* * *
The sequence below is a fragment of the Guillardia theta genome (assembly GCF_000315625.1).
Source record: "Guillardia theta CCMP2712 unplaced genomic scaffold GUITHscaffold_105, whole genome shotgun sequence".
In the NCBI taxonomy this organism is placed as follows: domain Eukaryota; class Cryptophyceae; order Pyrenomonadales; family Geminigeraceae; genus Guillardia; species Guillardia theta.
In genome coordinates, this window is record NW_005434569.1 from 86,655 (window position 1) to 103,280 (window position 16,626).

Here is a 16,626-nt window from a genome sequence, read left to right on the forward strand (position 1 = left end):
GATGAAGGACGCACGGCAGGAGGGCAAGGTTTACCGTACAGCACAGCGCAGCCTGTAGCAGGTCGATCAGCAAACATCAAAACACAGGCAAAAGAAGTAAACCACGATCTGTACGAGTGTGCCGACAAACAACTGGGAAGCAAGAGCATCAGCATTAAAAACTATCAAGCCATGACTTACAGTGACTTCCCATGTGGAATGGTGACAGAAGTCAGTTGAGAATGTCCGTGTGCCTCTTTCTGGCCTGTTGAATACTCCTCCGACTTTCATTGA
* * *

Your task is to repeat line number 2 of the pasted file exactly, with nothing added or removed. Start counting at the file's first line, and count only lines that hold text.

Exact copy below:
Source record: "Guillardia theta CCMP2712 unplaced genomic scaffold GUITHscaffold_105, whole genome shotgun sequence".